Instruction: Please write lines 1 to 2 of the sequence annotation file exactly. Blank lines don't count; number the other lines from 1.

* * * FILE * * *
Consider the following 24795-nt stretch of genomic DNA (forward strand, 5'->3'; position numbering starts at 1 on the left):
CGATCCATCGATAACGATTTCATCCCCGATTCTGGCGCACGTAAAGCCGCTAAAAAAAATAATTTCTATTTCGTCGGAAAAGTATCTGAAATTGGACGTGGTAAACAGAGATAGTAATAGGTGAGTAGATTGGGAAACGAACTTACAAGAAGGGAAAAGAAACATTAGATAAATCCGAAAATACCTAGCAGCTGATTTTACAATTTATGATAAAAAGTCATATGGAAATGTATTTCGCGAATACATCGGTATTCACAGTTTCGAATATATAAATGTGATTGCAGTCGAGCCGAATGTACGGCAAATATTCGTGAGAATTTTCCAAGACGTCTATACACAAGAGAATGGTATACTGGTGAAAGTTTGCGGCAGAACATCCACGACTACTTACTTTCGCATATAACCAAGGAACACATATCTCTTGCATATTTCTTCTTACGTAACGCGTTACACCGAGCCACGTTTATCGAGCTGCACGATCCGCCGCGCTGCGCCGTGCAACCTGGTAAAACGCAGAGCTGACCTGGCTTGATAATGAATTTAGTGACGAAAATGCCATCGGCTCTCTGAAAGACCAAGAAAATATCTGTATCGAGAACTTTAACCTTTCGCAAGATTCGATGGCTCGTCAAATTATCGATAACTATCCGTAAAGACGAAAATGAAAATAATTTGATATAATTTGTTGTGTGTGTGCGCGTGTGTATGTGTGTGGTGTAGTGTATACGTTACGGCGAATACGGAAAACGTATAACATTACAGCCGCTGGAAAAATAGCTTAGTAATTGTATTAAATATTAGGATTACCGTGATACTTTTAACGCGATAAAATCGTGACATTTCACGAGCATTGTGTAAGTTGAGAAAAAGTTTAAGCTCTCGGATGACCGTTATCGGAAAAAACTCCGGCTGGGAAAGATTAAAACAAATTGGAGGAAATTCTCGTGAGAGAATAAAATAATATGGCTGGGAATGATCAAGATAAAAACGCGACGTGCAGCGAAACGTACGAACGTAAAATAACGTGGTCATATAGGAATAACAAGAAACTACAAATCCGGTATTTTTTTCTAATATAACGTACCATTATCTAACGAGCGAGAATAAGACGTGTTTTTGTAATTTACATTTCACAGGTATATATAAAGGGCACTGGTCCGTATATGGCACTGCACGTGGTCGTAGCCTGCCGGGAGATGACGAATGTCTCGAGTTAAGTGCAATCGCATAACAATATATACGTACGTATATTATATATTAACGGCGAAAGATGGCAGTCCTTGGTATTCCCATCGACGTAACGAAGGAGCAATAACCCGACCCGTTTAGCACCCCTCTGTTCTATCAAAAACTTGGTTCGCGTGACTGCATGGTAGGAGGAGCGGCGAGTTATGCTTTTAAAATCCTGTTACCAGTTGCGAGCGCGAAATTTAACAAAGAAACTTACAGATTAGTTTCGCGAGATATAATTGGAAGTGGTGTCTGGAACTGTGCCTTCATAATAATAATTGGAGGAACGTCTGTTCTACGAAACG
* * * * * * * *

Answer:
Consider the following 24795-nt stretch of genomic DNA (forward strand, 5'->3'; position numbering starts at 1 on the left):
CGATCCATCGATAACGATTTCATCCCCGATTCTGGCGCACGTAAAGCCGCTAAAAAAAATAATTTCTATTTCGTCGGAAAAGTATCTGAAATTGGACGTGGTAAACAGAGATAGTAATAGGTGAGTAGATTGGGAAACGAACTTACAAGAAGGGAAAAGAAACATTAGATAAATCCGAAAATACCTAGCAGCTGATTTTACAATTTATGATAAAAAGTCATATGGAAATGTATTTCGCGAATACATCGGTATTCACAGTTTCGAATATATAAATGTGATTGCAGTCGAGCCGAATGTACGGCAAATATTCGTGAGAATTTTCCAAGACGTCTATACACAAGAGAATGGTATACTGGTGAAAGTTTGCGGCAGAACATCCACGACTACTTACTTTCGCATATAACCAAGGAACACATATCTCTTGCATATTTCTTCTTACGTAACGCGTTACACCGAGCCACGTTTATCGAGCTGCACGATCCGCCGCGCTGCGCCGTGCAACCTGGTAAAACGCAGAGCTGACCTGGCTTGATAATGAATTTAGTGACGAAAATGCCATCGGCTCTCTGAAAGACCAAGAAAATATCTGTATCGAGAACTTTAACCTTTCGCAAGATTCGATGGCTCGTCAAATTATCGATAACTATCCGTAAAGACGAAAATGAAAATAATTTGATATAATTTGTTGTGTGTGTGCGCGTGTGTATGTGTGTGGTGTAGTGTATACGTTACGGCGAATACGGAAAACGTATAACATTACAGCCGCTGGAAAAATAGCTTAGTAATTGTATTAAATATTAGGATTACCGTGATACTTTTAACGCGATAAAATCGTGACATTTCACGAGCATTGTGTAAGTTGAGAAAAAGTTTAAGCTCTCGGATGACCGTTATCGGAAAAAACTCCGGCTGGGAAAGATTAAAACAAATTGGAGGAAATTCTCGTGAGAGAATAAAATAATATGGCTGGGAATGATCAAGATAAAAACGCGACGTGCAGCGAAACGTACGAACGTAAAATAACGTGGTCATATAGGAATAACAAGAAACTACAAATCCGGTATTTTTTTCTAATATAACGTACCATTATCTAACGAGCGAGAATAAGACGTGTTTTTGTAATTTACATTTCACAGGTATATATAAAGGGCACTGGTCCGTATATGGCACTGCACGTGGTCGTAGCCTGCCGGGAGATGACGAATGTCTCGAGTTAAGTGCAATCGCATAACAATATATACGTACGTATATTATATATTAACGGCGAAAGATGGCAGTCCTTGGTATTCCCATCGACGTAACGAAGGAGCAATAACCCGACCCGTTTAGCACCCCTCTGTTCTATCAAAAACTTGGTTCGCGTGACTGCATGGTAGGAGGAGCGGCGAGTTATGCTTTTAAAATCCTGTTACCAGTTGCGAGCGCGAAATTTAACAAAGAAACTTACAGATTAGTTTCGCGAGATATAATTGGAAGTGGTGTCTGGAACTGTGCCTTCATAATAATAATTGGAGGAACGTCTGTTCTACGAAACG